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article imageReview: TIFF 2019: ‘Crazy World’ makes its own rules Special

By Sarah Gopaul     Sep 16, 2019 in Entertainment
‘Crazy World’ is a one-of-a-kind movie experience from Uganda, featuring child kung-fu masters, lots of gunfire and an important message.
It’s not a secret that mainstream Western films, particularly those produced by the Hollywood machine, follow a generic set of rules that dictate character development, storytelling style, visual specs and cast types. These formulas are being increasingly challenged, but they’re not going anywhere any time soon. Therefore, one of the best ways to have a different film experience is to seek out movies from other countries — particularly those establishing their film industry and culture within the constraints of their country’s resources. Crazy World is a Ugandan action movie made in their unique style with a pre-recorded “video joker” commentary.
A commando returns home only to watch his family destroyed and daughter kidnapped by the Tiger Mafia (a frequent antagonist). The local gang is snatching children so Mr. Big — ironically, another child in a suit — can harness their magical blood properties in a ritual sacrifice in order to protect his investments and get richer. However, the thugs make the mistake of rounding up the “Waka Stars,” a group of kids who are also trained kung-fu masters uninterested in waiting around for their parents to complete a rescue mission. Fists and bullets fly as the corrupt gangsters meet their match in these families ready to stand up against these atrocities.
Ugandan filmmakers have been making these over-the-top action movies for decades, but this is only the third feature to reach an international audience. Wakaliwood was established by writer/director Nabwana I.G.G. to give the Ugandan film industry a name and outlet for local productions. The action pictures are unique not only in their gonzo style, but the accompanying commentary that accentuates and complements the on-screen narrative. The voiceover is drawn from the native tradition of a video joker providing a live accompaniment for Western movies shown in foreign languages without subtitles, so audiences can still understand what they’re watching. The commentary is comedic, and ranges from explaining the context of a scene to poking fun at the villains to exclaiming at the incredible action. This distinctive element adds a whole other level of entertainment to the picture that’s reminiscent of shout-out performances of The Rocky Horror Picture Show, but more spontaneous.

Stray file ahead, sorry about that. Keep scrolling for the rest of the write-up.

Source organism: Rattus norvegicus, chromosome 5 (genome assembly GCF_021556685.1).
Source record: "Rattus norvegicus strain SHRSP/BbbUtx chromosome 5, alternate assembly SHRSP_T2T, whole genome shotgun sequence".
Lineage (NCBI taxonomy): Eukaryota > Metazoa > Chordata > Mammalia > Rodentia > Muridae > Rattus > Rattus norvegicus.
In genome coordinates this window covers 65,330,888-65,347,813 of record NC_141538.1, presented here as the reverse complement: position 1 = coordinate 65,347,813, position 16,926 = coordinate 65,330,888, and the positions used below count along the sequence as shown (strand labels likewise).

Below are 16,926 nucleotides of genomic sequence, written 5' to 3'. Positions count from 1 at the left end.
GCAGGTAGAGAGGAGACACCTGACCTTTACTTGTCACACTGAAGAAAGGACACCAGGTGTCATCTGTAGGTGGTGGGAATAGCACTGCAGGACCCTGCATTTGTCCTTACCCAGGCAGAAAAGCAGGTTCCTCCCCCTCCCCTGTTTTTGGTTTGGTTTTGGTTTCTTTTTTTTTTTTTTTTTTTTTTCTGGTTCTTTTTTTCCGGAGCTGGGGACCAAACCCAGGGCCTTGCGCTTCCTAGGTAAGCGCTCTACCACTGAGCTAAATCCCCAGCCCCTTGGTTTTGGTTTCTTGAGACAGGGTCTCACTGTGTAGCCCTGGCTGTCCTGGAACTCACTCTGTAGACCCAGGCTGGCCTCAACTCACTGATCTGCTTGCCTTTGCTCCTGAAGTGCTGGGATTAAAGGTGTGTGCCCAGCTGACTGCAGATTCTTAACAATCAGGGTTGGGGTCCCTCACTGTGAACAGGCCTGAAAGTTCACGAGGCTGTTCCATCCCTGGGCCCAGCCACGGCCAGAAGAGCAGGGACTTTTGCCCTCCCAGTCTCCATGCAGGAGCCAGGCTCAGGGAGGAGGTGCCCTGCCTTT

On the flipside, while this movie is highly entertaining, it’s also I.G.G.’s way of addressing a serious issue in Uganda. While various mediums have covered child abductions and the plight of child soldiers, there is a very real problem in the country of the rich sacrificing children to maintain and/or improve their stations. In a disturbing twist, I.G.G. actually made the film in the hopes of shedding light on the less publicized topic and discouraging the abduction of his own children.
This exceptional film experience was boasted by the presence of Video Joker Emmie, the director, and a live feed of his family and friends, a.k.a. the actors and crew, watching the post-screening Q&A from their home in Uganda. Moreover, the picture opened with an amusing anti-piracy warning that depicts a military squad monitoring the screening from abroad and an interactive section in which the “Piracy Hunter” sends a thief to Somalia for punishment (get it?). One can only hope more of their movies are made available as Western audiences have never seen anything like it. But after seeing one, viewers will definitely have an appetite for more.
Crazy World had its world premiere in the Midnight Madness category at the Toronto International Film Festival. Don’t miss the rest of our TIFF 2019 coverage.
Director: Nabwana I.G.G.
Starring: Mukiibi Alex, Kirabo Beatrice and Kayibaare Fausitah
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